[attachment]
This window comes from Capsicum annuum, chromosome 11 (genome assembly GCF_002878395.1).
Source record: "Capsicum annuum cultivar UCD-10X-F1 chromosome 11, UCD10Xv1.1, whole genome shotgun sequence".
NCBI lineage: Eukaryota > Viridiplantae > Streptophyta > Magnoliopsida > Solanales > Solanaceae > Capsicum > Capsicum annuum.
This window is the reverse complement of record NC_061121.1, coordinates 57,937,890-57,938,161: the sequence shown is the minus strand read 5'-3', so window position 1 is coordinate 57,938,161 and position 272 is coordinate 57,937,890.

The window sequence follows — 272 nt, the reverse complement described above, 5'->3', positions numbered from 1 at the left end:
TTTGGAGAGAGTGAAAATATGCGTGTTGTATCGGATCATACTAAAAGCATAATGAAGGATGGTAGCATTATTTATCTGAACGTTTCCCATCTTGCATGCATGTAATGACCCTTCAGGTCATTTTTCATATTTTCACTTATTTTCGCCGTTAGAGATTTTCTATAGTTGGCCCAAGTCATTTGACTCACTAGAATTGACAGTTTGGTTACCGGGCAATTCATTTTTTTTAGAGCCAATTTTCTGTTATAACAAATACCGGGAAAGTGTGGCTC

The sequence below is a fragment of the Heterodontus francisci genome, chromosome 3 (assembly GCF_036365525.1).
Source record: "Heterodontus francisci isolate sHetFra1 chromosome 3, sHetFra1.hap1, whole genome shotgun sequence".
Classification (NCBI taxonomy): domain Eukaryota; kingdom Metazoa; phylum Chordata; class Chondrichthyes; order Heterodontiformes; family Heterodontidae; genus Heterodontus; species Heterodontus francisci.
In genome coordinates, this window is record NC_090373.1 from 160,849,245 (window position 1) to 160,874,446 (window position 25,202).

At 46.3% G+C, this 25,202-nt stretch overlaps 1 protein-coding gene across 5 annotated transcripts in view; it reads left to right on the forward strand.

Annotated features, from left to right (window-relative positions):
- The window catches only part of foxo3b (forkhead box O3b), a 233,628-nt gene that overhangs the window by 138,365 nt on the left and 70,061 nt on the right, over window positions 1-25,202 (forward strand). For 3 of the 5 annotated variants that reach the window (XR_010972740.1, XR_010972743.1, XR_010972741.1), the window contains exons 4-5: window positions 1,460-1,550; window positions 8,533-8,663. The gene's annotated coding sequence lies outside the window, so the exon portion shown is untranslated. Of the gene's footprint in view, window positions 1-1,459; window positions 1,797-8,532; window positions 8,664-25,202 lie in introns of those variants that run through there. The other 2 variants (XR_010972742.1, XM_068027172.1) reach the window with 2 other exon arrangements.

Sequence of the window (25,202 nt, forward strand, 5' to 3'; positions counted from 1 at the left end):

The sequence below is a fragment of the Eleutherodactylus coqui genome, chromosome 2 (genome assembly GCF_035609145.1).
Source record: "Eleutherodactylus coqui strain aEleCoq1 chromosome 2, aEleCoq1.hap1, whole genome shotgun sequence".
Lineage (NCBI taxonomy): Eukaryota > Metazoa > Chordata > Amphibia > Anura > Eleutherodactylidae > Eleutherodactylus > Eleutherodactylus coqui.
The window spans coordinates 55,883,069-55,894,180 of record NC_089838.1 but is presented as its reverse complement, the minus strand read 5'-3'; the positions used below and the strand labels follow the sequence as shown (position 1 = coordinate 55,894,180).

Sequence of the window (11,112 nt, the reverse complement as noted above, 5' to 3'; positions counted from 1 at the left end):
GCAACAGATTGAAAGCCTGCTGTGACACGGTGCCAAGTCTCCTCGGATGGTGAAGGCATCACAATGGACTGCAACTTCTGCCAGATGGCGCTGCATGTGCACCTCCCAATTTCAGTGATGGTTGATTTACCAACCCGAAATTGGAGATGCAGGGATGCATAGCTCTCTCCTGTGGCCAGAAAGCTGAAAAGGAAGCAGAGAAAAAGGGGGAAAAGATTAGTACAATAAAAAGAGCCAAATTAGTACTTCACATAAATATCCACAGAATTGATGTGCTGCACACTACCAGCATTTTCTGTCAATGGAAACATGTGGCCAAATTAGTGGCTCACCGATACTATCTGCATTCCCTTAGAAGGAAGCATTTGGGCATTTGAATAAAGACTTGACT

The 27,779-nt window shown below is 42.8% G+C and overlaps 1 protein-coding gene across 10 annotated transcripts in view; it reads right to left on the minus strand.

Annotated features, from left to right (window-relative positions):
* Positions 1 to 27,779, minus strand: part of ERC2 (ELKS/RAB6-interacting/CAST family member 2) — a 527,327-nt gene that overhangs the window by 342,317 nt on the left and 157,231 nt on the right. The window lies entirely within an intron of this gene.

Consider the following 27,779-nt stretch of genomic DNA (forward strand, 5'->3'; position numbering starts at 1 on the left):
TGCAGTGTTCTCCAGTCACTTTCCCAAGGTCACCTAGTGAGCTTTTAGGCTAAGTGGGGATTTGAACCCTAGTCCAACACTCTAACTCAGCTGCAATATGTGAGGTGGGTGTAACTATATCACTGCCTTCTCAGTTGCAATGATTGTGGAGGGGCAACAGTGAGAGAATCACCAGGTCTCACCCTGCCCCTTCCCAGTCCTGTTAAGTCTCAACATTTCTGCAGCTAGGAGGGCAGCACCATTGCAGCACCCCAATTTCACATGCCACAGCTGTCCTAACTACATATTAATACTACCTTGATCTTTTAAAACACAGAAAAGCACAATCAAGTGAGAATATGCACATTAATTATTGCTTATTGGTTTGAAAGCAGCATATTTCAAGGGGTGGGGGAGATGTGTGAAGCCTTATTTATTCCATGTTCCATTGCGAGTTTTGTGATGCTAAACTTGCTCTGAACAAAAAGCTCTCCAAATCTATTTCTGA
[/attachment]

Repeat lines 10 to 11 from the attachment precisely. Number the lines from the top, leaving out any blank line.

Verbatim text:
In genome coordinates, this window is record NC_090373.1 from 160,849,245 (window position 1) to 160,874,446 (window position 25,202).

At 46.3% G+C, this 25,202-nt stretch overlaps 1 protein-coding gene across 5 annotated transcripts in view; it reads left to right on the forward strand.